The following is a rough draft of the presentation I will giving Thursday at the Sociologists of Minnesota annual meeting.
The following presentation is an elaboration of parts of a sabbatical proposal (Canaries in a Coal Mine, 2007) I submitted at Saint Mary’s University. I planned to spend my sabbatical designing a honeybee focused section of SMU’s Global Issues course. Global Issues is an interdisciplinary core offering required of all juniors. While my sabbatical was rejected, I’ve continued work on this project.
I teach the interdisciplinary course called Global Issues and every semester I am faced with the same problem: How do I engage students to consider important macro-structural global issues without losing them? An understanding of the problems and benefits surrounding economic and environmental globalization is a must for any informed citizen, yet for many students, these issues are too abstract and distant from them. Their eyes glaze over with each discussion of IMF policy, or the impact of neo-conservative ideology. I do well enough on my evaluations so I could ignore this problem and coast to retirement, but I have this gut feeling, not found in any of the “positivist” assessment tools used to evaluate the course, that my students are just not getting it.
Developmentally, my students are very concrete thinkers, so I am left with the problem of getting them to somehow ponder very abstract concepts and processes. One approach to my dilemma is to get my students to cultivate “the sociological imagination”: the ability to perceive that one’s inner and day-to-day life is very much connected to the larger macro-structures we live within (Mills 1959); the concrete mundane problems that we can easily grasp are very much related to those larger global issues and policies which we see as distant. From this pedagogical approach, students would start by focusing on an engaging, concrete activity and slowly broaden this focus during the semester, learning how this activity is impacted by a larger complex web of national and global structures.
After doing some initial reading and reflection in the summer of 2007 on the complex issue of “Colony Collapse Disorder” (CCD) amongst honeybees (Apis Mellifera), I thought that a Global Issues course that centers on honeybees as the proverbial “canaries in a coal mine” would help students understand and engage in the global issues that impact their own lives as well. The ecological crisis that beekeepers and their bees face is not simply technical/biological issues, but a problem influenced by global socioenvironmental forces as well.
Why focus on honeybees?
- Media Attention- The crisis facing bees already is of interest to many students through the attention much of the media have given to CCD. Students have seen stories on 60 Minutes, or read articles on the web or in newspapers.
- Bees are Engaging Creatures- Once people get beyond their initial fear of bees they often become fascinated by these creatures. Some even catch what beekeepers call “bee fever”. Tracey (2008:798) describes it this way: “People of every age are simply amazed at the advanced social insect, Apis Mellifera. It is the only insect that produces food and other products used by humans. It is the only insect with flower consistency. It is an insect with a solar navigation system, an ability to create enough heat and cooling effects to keep its brood at 94 F, and a communication system that allows hive members to work for the survival of a colony as a whole.”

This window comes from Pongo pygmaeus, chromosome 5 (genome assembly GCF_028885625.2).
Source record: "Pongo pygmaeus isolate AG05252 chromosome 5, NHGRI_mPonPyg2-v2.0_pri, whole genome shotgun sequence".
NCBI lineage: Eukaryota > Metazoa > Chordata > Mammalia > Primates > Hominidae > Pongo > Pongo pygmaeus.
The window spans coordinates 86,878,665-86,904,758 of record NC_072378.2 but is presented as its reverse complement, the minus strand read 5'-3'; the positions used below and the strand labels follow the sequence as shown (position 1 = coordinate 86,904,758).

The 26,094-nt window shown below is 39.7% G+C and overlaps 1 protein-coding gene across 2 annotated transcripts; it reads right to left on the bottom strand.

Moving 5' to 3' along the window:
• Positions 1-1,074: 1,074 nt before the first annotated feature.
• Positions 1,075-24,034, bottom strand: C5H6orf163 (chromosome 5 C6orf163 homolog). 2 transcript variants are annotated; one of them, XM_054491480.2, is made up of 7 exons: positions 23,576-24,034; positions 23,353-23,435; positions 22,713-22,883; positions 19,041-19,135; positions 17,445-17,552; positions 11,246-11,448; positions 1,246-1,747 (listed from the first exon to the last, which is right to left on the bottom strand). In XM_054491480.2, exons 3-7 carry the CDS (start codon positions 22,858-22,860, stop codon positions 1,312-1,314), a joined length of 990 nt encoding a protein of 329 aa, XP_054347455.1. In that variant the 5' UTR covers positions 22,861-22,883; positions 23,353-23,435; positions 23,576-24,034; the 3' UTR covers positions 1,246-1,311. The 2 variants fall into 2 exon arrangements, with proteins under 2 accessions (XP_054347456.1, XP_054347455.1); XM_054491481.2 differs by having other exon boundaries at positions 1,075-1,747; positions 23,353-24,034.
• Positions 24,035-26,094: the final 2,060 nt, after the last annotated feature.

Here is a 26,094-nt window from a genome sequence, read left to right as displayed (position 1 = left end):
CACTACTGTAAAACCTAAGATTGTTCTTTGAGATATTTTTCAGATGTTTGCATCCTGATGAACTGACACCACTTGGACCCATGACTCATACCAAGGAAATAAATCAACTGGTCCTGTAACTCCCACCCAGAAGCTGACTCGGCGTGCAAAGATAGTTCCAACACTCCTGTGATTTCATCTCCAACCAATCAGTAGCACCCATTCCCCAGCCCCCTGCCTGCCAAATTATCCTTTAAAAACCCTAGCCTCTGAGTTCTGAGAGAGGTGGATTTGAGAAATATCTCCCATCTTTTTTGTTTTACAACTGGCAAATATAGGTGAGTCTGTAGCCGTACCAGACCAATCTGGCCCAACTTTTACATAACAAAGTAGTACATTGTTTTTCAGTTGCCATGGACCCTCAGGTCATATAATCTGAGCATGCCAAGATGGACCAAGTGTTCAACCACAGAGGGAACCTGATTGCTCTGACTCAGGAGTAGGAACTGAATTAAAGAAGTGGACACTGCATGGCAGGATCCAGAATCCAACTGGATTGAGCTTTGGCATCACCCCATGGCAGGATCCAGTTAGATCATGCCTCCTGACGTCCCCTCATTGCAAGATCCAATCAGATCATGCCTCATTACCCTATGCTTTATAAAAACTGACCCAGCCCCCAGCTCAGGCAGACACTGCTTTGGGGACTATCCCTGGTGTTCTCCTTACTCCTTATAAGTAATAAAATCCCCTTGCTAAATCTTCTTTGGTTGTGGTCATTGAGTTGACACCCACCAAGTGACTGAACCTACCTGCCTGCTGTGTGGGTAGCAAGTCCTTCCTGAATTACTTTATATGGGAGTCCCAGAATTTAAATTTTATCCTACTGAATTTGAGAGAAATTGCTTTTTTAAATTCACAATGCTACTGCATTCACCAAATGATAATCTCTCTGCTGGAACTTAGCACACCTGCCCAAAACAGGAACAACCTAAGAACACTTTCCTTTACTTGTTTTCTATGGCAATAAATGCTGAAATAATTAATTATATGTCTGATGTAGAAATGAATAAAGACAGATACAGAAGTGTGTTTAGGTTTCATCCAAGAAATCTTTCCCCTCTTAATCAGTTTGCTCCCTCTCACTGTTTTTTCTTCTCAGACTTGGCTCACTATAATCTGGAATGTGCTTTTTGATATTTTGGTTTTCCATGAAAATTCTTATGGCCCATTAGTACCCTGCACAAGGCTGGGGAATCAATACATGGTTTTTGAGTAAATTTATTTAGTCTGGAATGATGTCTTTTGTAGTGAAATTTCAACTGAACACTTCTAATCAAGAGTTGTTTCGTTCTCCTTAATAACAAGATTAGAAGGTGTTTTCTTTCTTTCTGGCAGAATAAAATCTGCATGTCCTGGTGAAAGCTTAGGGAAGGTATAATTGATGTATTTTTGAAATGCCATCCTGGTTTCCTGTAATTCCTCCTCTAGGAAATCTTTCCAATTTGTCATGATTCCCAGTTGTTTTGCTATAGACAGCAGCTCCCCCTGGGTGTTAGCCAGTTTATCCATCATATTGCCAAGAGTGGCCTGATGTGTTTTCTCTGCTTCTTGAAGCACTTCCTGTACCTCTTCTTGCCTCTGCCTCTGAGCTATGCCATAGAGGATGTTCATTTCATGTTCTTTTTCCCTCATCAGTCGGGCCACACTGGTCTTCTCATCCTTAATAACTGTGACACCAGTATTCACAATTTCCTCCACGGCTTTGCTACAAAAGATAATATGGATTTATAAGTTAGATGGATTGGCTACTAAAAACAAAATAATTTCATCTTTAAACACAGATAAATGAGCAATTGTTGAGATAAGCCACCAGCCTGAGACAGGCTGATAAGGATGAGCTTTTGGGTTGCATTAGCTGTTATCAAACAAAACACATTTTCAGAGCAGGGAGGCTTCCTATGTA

- Transparent Connections – At least to this observer, the connections between the honeybee survival and larger socioenvironmental factors seem quite transparent and communicable to undergraduates.
The Teaching Model
While the hands-on “problem-based” pedagogy (Delisle 1997) I plan to use in this course would be interesting to discuss, in this paper, I will outline the proposed model to be used for structuring course content (see Figure 1). The topics in the course are pictured as a series of 4 concentric circles: the inner circle is bee biology, the circle around that concerns the local management of bees (apiculture), the next ring represents the larger societal environment beekeeping takes place in, and last circle represents the global level. The course ends with discussion of possible future scenarios in the above context.
The arrows in the model represent the learning/teaching trajectory of the course. The course’s general path will be to move from the biological, to the local, to the societal, and lastly, to the global, with constant connections being made to the lower levels. (This is indicated by those returning arrows that veer off the straight line.) Each “topic ring” is elaborated on below.
Students begin the class with a “crash” course in bee biology. Topics include: the anatomy, function and life-cycle of the three honeybee “castes” (i.e. queen, drone, worker), the modes by which bees communicate with hive-mates (e.g. pheromones, “bee dance”), their genetics and mating behavior, other behaviors (e.g. foraging, stinging), the products produced by bees (i.e. propolis, honey, beeswax, royal jelly, “bee bread”), and, finally, the bees’ nutritional requirements (c.f. Blackston, 2002:17-40)
Two other topics will be introduced at this point in the course as well: (1) the honeybees ecological relationship with the “natural” environment and (2) the bee colony as a “super organism”. (Sanford, 2008; Tautz 2008)
Apiculture in Social and Cultural Context
Besides acquiring “hands-on” knowledge of both conventional and alternative apiculture, the students will be introduced to a critical examination of bee management from a social and cultural perspective. Western attitudes toward “nature” and the process of rationalization have both shaped the technology/techniques used to keep bees in the U.S. as well as many other parts of world. These two factors affect the health and well-being of Apis Melifera to a significant degree.